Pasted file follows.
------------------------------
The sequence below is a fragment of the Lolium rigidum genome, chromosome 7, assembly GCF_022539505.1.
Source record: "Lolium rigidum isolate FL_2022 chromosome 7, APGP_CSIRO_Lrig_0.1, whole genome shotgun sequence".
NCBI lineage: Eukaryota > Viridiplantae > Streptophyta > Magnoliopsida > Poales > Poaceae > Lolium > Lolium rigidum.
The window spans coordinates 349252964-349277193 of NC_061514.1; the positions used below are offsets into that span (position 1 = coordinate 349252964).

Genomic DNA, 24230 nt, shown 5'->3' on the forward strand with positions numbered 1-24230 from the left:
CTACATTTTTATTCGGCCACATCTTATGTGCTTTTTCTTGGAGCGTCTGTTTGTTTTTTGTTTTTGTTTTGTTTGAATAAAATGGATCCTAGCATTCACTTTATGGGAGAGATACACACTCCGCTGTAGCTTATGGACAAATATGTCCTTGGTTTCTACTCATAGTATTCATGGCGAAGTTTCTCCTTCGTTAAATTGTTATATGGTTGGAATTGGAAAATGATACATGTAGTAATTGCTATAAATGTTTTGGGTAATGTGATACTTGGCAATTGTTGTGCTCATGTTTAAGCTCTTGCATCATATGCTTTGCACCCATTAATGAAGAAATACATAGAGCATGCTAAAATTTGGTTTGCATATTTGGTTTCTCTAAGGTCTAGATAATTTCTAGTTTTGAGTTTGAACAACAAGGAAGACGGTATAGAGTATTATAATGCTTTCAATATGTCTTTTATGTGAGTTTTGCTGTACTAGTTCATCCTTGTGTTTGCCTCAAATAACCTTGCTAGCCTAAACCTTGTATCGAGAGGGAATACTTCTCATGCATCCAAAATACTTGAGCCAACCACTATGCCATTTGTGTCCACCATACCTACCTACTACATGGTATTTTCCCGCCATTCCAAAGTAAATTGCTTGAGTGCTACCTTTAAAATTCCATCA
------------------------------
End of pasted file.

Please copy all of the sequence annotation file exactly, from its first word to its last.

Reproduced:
The sequence below is a fragment of the Lolium rigidum genome, chromosome 7, assembly GCF_022539505.1.
Source record: "Lolium rigidum isolate FL_2022 chromosome 7, APGP_CSIRO_Lrig_0.1, whole genome shotgun sequence".
NCBI lineage: Eukaryota > Viridiplantae > Streptophyta > Magnoliopsida > Poales > Poaceae > Lolium > Lolium rigidum.
The window spans coordinates 349252964-349277193 of NC_061514.1; the positions used below are offsets into that span (position 1 = coordinate 349252964).

Genomic DNA, 24230 nt, shown 5'->3' on the forward strand with positions numbered 1-24230 from the left:
CTACATTTTTATTCGGCCACATCTTATGTGCTTTTTCTTGGAGCGTCTGTTTGTTTTTTGTTTTTGTTTTGTTTGAATAAAATGGATCCTAGCATTCACTTTATGGGAGAGATACACACTCCGCTGTAGCTTATGGACAAATATGTCCTTGGTTTCTACTCATAGTATTCATGGCGAAGTTTCTCCTTCGTTAAATTGTTATATGGTTGGAATTGGAAAATGATACATGTAGTAATTGCTATAAATGTTTTGGGTAATGTGATACTTGGCAATTGTTGTGCTCATGTTTAAGCTCTTGCATCATATGCTTTGCACCCATTAATGAAGAAATACATAGAGCATGCTAAAATTTGGTTTGCATATTTGGTTTCTCTAAGGTCTAGATAATTTCTAGTTTTGAGTTTGAACAACAAGGAAGACGGTATAGAGTATTATAATGCTTTCAATATGTCTTTTATGTGAGTTTTGCTGTACTAGTTCATCCTTGTGTTTGCCTCAAATAACCTTGCTAGCCTAAACCTTGTATCGAGAGGGAATACTTCTCATGCATCCAAAATACTTGAGCCAACCACTATGCCATTTGTGTCCACCATACCTACCTACTACATGGTATTTTCCCGCCATTCCAAAGTAAATTGCTTGAGTGCTACCTTTAAAATTCCATCA